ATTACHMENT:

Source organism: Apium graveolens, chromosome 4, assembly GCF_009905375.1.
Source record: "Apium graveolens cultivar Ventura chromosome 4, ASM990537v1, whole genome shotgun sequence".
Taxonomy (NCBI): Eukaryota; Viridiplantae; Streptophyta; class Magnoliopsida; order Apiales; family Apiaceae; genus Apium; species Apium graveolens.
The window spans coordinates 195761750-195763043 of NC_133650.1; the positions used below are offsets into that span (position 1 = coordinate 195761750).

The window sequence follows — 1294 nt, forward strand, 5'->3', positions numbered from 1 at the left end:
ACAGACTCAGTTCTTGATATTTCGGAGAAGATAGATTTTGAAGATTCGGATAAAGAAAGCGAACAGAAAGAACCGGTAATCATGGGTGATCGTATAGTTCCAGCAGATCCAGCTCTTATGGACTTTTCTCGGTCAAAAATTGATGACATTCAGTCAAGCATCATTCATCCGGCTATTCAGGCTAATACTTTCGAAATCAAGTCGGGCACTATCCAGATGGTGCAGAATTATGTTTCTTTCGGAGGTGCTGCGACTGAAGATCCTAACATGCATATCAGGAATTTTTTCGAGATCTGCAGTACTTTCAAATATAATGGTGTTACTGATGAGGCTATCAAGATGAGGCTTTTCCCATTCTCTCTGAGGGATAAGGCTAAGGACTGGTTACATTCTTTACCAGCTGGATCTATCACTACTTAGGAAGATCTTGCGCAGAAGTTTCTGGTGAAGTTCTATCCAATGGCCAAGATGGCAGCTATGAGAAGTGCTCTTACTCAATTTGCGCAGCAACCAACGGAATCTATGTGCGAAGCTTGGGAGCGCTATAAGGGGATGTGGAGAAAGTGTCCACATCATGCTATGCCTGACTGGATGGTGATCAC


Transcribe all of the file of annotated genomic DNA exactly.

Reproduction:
Source organism: Apium graveolens, chromosome 4, assembly GCF_009905375.1.
Source record: "Apium graveolens cultivar Ventura chromosome 4, ASM990537v1, whole genome shotgun sequence".
Taxonomy (NCBI): Eukaryota; Viridiplantae; Streptophyta; class Magnoliopsida; order Apiales; family Apiaceae; genus Apium; species Apium graveolens.
The window spans coordinates 195761750-195763043 of NC_133650.1; the positions used below are offsets into that span (position 1 = coordinate 195761750).

The window sequence follows — 1294 nt, forward strand, 5'->3', positions numbered from 1 at the left end:
ACAGACTCAGTTCTTGATATTTCGGAGAAGATAGATTTTGAAGATTCGGATAAAGAAAGCGAACAGAAAGAACCGGTAATCATGGGTGATCGTATAGTTCCAGCAGATCCAGCTCTTATGGACTTTTCTCGGTCAAAAATTGATGACATTCAGTCAAGCATCATTCATCCGGCTATTCAGGCTAATACTTTCGAAATCAAGTCGGGCACTATCCAGATGGTGCAGAATTATGTTTCTTTCGGAGGTGCTGCGACTGAAGATCCTAACATGCATATCAGGAATTTTTTCGAGATCTGCAGTACTTTCAAATATAATGGTGTTACTGATGAGGCTATCAAGATGAGGCTTTTCCCATTCTCTCTGAGGGATAAGGCTAAGGACTGGTTACATTCTTTACCAGCTGGATCTATCACTACTTAGGAAGATCTTGCGCAGAAGTTTCTGGTGAAGTTCTATCCAATGGCCAAGATGGCAGCTATGAGAAGTGCTCTTACTCAATTTGCGCAGCAACCAACGGAATCTATGTGCGAAGCTTGGGAGCGCTATAAGGGGATGTGGAGAAAGTGTCCACATCATGCTATGCCTGACTGGATGGTGATCAC